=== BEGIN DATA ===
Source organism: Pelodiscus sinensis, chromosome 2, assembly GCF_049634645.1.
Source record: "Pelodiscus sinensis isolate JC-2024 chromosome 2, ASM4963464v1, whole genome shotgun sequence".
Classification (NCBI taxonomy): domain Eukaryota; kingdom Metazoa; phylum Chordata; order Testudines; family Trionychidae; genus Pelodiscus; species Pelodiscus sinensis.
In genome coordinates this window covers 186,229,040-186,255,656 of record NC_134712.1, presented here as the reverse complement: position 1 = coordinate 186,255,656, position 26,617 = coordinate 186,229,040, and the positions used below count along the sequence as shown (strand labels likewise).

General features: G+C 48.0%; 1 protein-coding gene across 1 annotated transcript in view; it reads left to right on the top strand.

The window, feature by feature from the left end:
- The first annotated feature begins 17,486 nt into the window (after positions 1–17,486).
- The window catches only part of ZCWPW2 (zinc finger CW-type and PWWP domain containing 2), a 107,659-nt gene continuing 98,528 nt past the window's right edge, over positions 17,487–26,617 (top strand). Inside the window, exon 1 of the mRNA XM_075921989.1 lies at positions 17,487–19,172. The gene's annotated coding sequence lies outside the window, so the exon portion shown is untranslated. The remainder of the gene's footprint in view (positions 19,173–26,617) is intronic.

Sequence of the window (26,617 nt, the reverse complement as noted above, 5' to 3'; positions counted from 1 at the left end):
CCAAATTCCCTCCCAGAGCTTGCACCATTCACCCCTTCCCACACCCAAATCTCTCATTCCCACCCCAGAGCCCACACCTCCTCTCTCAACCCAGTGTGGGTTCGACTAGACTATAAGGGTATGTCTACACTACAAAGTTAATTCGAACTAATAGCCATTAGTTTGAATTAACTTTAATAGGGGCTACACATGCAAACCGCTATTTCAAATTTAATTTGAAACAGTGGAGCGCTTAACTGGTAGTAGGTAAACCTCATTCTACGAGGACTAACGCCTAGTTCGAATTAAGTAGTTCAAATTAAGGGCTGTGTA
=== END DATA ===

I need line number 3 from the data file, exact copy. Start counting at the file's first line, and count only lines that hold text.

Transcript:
Classification (NCBI taxonomy): domain Eukaryota; kingdom Metazoa; phylum Chordata; order Testudines; family Trionychidae; genus Pelodiscus; species Pelodiscus sinensis.